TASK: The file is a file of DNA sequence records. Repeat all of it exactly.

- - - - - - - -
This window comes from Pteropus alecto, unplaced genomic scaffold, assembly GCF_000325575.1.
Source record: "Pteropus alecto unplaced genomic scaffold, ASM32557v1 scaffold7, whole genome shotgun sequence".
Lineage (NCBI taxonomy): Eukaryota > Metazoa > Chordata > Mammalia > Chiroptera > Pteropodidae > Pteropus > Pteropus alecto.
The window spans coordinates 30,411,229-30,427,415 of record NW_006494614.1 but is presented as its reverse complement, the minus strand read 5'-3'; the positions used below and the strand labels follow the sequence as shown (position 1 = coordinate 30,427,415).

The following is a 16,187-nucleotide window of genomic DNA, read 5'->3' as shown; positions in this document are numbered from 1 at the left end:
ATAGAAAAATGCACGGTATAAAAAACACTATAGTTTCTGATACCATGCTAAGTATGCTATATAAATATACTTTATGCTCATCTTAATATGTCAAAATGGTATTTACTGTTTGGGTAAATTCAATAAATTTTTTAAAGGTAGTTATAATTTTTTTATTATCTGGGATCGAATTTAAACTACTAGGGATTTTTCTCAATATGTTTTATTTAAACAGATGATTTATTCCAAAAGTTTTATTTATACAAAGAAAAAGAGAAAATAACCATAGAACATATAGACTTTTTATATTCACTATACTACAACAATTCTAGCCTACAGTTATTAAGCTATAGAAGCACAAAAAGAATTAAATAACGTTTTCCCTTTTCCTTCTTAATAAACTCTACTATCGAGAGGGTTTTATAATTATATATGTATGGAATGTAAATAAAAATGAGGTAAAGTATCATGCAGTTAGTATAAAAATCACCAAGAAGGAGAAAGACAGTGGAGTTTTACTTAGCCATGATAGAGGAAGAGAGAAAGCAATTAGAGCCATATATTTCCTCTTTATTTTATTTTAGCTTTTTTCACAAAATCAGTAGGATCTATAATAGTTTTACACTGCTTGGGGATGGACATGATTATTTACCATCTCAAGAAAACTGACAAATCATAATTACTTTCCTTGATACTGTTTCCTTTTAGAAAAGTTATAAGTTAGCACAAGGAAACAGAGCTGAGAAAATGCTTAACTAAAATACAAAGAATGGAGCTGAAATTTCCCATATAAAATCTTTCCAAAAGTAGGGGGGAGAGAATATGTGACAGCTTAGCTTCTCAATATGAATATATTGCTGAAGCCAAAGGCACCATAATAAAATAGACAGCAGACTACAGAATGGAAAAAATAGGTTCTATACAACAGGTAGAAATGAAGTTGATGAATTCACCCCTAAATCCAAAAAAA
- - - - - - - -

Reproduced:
This window comes from Pteropus alecto, unplaced genomic scaffold, assembly GCF_000325575.1.
Source record: "Pteropus alecto unplaced genomic scaffold, ASM32557v1 scaffold7, whole genome shotgun sequence".
Lineage (NCBI taxonomy): Eukaryota > Metazoa > Chordata > Mammalia > Chiroptera > Pteropodidae > Pteropus > Pteropus alecto.
The window spans coordinates 30,411,229-30,427,415 of record NW_006494614.1 but is presented as its reverse complement, the minus strand read 5'-3'; the positions used below and the strand labels follow the sequence as shown (position 1 = coordinate 30,427,415).

The following is a 16,187-nucleotide window of genomic DNA, read 5'->3' as shown; positions in this document are numbered from 1 at the left end:
ATAGAAAAATGCACGGTATAAAAAACACTATAGTTTCTGATACCATGCTAAGTATGCTATATAAATATACTTTATGCTCATCTTAATATGTCAAAATGGTATTTACTGTTTGGGTAAATTCAATAAATTTTTTAAAGGTAGTTATAATTTTTTTATTATCTGGGATCGAATTTAAACTACTAGGGATTTTTCTCAATATGTTTTATTTAAACAGATGATTTATTCCAAAAGTTTTATTTATACAAAGAAAAAGAGAAAATAACCATAGAACATATAGACTTTTTATATTCACTATACTACAACAATTCTAGCCTACAGTTATTAAGCTATAGAAGCACAAAAAGAATTAAATAACGTTTTCCCTTTTCCTTCTTAATAAACTCTACTATCGAGAGGGTTTTATAATTATATATGTATGGAATGTAAATAAAAATGAGGTAAAGTATCATGCAGTTAGTATAAAAATCACCAAGAAGGAGAAAGACAGTGGAGTTTTACTTAGCCATGATAGAGGAAGAGAGAAAGCAATTAGAGCCATATATTTCCTCTTTATTTTATTTTAGCTTTTTTCACAAAATCAGTAGGATCTATAATAGTTTTACACTGCTTGGGGATGGACATGATTATTTACCATCTCAAGAAAACTGACAAATCATAATTACTTTCCTTGATACTGTTTCCTTTTAGAAAAGTTATAAGTTAGCACAAGGAAACAGAGCTGAGAAAATGCTTAACTAAAATACAAAGAATGGAGCTGAAATTTCCCATATAAAATCTTTCCAAAAGTAGGGGGGAGAGAATATGTGACAGCTTAGCTTCTCAATATGAATATATTGCTGAAGCCAAAGGCACCATAATAAAATAGACAGCAGACTACAGAATGGAAAAAATAGGTTCTATACAACAGGTAGAAATGAAGTTGATGAATTCACCCCTAAATCCAAAAAAA